Verve Dynamics, a Cape Town based alternative medicines company, has announced their intention to cultivate high CBD medical cannabis under license from the government of Lesotho from as early as next month.
“Access to medicinal cannabis on the African continent has taken another major step forward today and Verve Dynamics is honoured to be the first company in Africa to have been granted regulatory approval to begin the process of growing and producing high quality cannabis extracts commercially” said Richard Davies, Managing Partner at Verve Dynamics.
Verve Dynamics has been producing plant based alternative medicines for years and already boasts a diverse product base. Adding a medicinal cannabis product to their line-up seemed only natural and the company has already commissioned a molecular still (a fancy extractor) explicitly designed for cannabis volatiles. Beyond their experience in nutraceuticals and phytomedicines, Verve Dynamics is licensed under GMP and associated standards, stacking their hand against recent regulatory recommendations in South Africa.
While this is practically the sum of the story, some might wonder how Verve Dynamics got this right, or at least why it matters that they did. For those unaware, here is a brief summary of why you should care:
How does a South African company produce a medical cannabis product when no official guidelines have been set? Yes, Verve Dynamics will not be cultivating in SA, but then how do they intend to service a local market or international market? (Which they have claimed) Further, how did they get this right and why haven’t I heard of Verve Dynamics before?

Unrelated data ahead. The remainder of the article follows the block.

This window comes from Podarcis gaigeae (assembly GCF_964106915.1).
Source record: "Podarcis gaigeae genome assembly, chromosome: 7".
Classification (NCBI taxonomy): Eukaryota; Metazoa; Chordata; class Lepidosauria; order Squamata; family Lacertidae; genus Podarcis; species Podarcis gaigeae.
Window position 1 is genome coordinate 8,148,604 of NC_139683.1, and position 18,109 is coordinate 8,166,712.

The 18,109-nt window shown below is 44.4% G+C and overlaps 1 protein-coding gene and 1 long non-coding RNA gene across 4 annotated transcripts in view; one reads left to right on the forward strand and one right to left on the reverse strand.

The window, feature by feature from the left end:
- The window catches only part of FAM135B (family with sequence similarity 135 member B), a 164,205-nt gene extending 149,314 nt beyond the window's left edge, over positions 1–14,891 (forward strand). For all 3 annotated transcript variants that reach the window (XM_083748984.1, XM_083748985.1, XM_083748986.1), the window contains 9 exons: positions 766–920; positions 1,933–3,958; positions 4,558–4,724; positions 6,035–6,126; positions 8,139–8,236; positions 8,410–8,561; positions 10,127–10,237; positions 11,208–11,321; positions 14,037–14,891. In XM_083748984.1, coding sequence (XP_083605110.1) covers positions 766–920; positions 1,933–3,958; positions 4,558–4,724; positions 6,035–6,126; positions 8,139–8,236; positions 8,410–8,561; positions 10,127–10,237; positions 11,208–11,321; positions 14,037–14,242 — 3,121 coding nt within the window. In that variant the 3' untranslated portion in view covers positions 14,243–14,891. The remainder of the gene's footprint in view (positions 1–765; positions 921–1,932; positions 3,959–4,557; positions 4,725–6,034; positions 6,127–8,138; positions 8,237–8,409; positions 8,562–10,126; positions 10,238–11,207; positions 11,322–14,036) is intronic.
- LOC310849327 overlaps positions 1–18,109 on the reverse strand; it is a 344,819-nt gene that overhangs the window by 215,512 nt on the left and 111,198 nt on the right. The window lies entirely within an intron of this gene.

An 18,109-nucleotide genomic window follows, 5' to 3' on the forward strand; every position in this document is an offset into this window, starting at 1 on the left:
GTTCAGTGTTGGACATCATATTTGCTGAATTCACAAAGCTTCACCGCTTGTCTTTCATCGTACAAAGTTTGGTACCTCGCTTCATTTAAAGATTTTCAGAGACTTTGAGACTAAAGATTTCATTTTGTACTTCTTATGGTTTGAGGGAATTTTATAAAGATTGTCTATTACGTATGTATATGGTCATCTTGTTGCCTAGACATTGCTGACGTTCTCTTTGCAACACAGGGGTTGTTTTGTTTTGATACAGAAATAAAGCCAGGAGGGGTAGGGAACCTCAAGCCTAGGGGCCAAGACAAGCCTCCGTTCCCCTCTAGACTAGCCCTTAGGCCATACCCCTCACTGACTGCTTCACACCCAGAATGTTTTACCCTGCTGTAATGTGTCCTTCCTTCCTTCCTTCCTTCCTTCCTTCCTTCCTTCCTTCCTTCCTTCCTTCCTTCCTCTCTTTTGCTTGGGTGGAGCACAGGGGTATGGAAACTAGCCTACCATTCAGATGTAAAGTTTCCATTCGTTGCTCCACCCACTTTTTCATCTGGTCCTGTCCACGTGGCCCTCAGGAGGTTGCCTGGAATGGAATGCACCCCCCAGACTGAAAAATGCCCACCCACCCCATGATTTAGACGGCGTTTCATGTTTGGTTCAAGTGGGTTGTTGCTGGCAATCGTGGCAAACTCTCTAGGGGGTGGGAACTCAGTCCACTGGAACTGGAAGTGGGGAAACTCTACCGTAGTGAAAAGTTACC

Well the gig is up, the joke’s on us and the MCC gave fair warning as early as November 2016. While the majority of South African cannabis enthusiasts were well distracted by the possibility of all medical cannabis they could grow, all the “healing” they could achieve and not to mention the “donations”, businessmen were looking at the lesser interesting part of the announcement.
“The necessary procedures for approval of the importation of suitable cannabis products for medicinal use by patients with defined medical conditions are already in place.”
This sentence at the bottom of the document held more weight that most attributed. There exists a beautiful hypocrisy in South Africa’s cannabis community. Many claim the international studies prove the efficacy of medical cannabis, and yet no one is willing to concede ego and use the very products used in these studies.
No, South Africans know more than an already thriving international legal market and we must be allowed the freedom to hinge our products on their research. And so few took notice of the obvious “open sesame”.
Although Verve has not announced the intention of importing a recognised international product, rather opting to grow their own, they have set themselves up as the first legally viable medical grow. Verve Dynamics was quick to spot the “in” and given the molecular still on order, one might be tempted to speculate their involvement in the recent changes in SA. Demonstrating an obvious tie, no doubt entirely legitimate respectful, to the government of Lesotho, Verve has played her hand and is now in uncharted waters: the African market.